Vance P. Truman, Attorney at Law
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Don't be afraid of the 'means test' for Chapter 7

One of the most frequent concerns that we hear from consumers who are overwhelmed with debt but frightened about the prospect of bankruptcy is, "I'm worried that I have too much money to qualify."

What they're really worried is that they won't pass the "means test" that's part of the Chapter 7 process. Essentially, the means test determines who can qualify for that particular form of debt relief -- and who can't. However, is it really that difficult to pass?

Not at all. And, even if you do fail the means test, that doesn't necessarily preclude you from filing bankruptcy -- albeit in a different form.

More than likely, you meet the means test automatically. In order to tell, you have to compare your family's monthly income with the median monthly income for a household of your size. That median figure is calculated differently for every state because the cost-of-living is so different from one area of the country to another. While figures haven't been provided yet for 2019, the most recent figures available from 2018 show that a single individual in Ohio would have to earn more than $48,438 per year, which is approximately $4,037 per month, before "failing" the means test. Anything less means that you automatically pass.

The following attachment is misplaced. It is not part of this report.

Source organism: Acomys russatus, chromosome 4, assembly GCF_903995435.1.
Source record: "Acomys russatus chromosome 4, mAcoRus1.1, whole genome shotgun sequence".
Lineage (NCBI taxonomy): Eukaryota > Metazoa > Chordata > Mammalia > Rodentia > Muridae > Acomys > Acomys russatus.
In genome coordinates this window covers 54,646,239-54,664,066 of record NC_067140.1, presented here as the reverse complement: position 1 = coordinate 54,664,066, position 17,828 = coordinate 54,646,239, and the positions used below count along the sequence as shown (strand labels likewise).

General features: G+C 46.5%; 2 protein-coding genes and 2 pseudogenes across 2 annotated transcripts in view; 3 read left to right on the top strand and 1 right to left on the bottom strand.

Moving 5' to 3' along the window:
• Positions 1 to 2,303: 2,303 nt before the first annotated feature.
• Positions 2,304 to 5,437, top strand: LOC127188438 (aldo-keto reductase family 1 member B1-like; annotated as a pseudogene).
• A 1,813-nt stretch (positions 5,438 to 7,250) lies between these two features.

If you do fail the automatic test, you can still qualify for a Chapter 7 discharge. There are a number of qualifying deductions -- expenses that you can take from your income before applying the means test. Once those deductions are correctly applied, it will tell the court how much disposable income you actually have available to pay your creditors.

If all else fails, you also may have the option of filing for a Chapter 13 bankruptcy instead. Chapter 13 allows you to pay off your debts over several years, under court supervision. While not as quick as Chapter 7, it is a viable form of debt relief.

When applied correctly, many people do qualify for a Chapter 7 bankruptcy -- despite their income. It often takes an attorney's experienced guidance, however, to correctly determine your eligibility. Our office can review your information and help you better understand your options.

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